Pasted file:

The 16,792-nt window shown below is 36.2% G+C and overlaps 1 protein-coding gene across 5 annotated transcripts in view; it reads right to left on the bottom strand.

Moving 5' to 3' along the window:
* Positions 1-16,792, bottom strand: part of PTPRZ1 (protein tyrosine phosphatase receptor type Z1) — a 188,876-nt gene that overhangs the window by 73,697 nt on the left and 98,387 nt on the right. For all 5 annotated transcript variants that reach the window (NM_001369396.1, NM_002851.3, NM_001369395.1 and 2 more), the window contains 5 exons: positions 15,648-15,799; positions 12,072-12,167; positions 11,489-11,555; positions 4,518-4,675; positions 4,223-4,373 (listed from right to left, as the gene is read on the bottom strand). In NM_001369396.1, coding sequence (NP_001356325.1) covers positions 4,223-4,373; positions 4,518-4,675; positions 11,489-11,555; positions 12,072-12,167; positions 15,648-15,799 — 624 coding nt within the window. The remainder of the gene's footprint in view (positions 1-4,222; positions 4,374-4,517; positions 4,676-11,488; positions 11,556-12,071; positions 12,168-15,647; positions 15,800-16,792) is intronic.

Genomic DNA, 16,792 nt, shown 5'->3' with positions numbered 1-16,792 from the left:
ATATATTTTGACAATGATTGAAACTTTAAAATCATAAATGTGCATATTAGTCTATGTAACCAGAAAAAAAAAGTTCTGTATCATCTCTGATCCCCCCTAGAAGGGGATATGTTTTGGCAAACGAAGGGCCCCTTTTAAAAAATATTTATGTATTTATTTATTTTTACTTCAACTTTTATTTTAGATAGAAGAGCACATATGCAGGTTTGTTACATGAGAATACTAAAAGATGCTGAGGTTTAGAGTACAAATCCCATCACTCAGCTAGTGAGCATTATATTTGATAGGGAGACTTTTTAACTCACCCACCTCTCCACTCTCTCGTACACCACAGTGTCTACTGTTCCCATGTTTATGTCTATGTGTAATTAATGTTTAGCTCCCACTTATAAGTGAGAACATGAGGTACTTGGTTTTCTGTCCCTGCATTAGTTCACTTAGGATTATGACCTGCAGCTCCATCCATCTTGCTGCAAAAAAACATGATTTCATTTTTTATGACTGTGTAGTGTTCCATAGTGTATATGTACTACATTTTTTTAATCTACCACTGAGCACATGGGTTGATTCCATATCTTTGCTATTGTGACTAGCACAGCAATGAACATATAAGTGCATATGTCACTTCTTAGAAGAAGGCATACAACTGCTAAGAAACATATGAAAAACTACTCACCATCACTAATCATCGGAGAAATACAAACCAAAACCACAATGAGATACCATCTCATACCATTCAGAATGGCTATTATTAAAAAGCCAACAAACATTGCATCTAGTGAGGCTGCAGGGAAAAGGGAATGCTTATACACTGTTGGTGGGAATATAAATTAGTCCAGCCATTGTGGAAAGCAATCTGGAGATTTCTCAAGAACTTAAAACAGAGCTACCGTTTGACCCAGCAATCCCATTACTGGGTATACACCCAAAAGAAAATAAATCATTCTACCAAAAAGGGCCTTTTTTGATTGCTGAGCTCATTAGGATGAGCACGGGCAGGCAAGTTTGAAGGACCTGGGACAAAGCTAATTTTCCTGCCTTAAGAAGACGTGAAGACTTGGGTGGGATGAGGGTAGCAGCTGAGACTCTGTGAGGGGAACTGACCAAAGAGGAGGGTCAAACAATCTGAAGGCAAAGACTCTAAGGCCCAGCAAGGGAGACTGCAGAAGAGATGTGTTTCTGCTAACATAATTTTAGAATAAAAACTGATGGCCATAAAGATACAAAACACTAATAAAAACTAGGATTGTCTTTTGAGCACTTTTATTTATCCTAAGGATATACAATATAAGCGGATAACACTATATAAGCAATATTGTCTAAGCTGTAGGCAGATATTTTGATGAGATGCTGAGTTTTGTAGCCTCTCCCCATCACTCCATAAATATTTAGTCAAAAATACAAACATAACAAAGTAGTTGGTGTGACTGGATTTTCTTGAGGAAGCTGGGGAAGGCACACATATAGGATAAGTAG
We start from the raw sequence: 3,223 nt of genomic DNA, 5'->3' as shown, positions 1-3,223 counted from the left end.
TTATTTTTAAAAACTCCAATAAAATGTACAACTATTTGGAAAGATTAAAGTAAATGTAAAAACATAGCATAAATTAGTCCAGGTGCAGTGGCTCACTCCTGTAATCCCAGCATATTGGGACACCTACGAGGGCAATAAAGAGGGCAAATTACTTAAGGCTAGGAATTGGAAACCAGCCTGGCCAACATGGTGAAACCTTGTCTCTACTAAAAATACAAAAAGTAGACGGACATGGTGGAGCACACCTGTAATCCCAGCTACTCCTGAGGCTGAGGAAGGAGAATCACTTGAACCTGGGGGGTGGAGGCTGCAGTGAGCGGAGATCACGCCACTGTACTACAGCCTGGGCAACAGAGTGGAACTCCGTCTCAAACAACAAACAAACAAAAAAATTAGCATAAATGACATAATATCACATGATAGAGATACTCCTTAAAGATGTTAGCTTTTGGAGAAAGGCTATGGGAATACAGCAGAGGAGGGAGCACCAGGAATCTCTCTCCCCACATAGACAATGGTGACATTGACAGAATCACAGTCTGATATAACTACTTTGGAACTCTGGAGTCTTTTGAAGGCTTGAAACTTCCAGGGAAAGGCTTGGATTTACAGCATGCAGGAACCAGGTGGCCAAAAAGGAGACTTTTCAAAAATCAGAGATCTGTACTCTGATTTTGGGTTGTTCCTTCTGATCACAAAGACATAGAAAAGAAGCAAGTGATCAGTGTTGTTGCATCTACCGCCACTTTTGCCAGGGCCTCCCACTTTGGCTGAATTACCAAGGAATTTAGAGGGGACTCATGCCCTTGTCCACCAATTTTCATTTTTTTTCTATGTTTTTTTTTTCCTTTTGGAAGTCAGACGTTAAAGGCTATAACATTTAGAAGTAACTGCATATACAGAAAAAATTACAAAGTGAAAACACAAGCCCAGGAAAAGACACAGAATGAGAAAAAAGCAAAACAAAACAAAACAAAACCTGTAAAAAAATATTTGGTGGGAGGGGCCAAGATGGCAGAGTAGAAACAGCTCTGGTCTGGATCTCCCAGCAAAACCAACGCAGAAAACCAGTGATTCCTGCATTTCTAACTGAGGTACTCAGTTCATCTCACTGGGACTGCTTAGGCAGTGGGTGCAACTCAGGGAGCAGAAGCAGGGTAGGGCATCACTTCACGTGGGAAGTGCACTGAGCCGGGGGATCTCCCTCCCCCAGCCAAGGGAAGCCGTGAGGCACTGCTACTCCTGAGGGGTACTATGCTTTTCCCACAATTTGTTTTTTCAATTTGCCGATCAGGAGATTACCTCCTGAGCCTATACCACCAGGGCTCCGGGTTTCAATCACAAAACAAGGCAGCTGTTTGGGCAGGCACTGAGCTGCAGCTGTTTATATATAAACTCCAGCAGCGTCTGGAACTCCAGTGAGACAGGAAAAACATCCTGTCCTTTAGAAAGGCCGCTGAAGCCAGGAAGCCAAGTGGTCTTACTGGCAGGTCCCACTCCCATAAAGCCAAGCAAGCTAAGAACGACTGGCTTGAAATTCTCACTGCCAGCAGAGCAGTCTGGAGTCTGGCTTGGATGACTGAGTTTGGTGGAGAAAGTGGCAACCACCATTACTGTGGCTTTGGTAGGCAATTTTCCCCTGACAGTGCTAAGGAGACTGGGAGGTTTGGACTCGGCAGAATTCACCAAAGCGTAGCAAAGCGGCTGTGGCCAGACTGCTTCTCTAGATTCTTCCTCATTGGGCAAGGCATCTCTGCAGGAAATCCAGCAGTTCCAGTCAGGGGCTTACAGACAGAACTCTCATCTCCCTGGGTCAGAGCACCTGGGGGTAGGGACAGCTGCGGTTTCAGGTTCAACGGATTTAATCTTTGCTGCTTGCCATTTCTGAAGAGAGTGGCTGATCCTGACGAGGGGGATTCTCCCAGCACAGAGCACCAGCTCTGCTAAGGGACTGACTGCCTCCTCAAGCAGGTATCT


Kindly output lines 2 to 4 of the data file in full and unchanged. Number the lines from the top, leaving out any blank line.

Moving 5' to 3' along the window:
* Positions 1-16,792, bottom strand: part of PTPRZ1 (protein tyrosine phosphatase receptor type Z1) — a 188,876-nt gene that overhangs the window by 73,697 nt on the left and 98,387 nt on the right. For all 5 annotated transcript variants that reach the window (NM_001369396.1, NM_002851.3, NM_001369395.1 and 2 more), the window contains 5 exons: positions 15,648-15,799; positions 12,072-12,167; positions 11,489-11,555; positions 4,518-4,675; positions 4,223-4,373 (listed from right to left, as the gene is read on the bottom strand). In NM_001369396.1, coding sequence (NP_001356325.1) covers positions 4,223-4,373; positions 4,518-4,675; positions 11,489-11,555; positions 12,072-12,167; positions 15,648-15,799 — 624 coding nt within the window. The remainder of the gene's footprint in view (positions 1-4,222; positions 4,374-4,517; positions 4,676-11,488; positions 11,556-12,071; positions 12,168-15,647; positions 15,800-16,792) is intronic.

Genomic DNA, 16,792 nt, shown 5'->3' with positions numbered 1-16,792 from the left: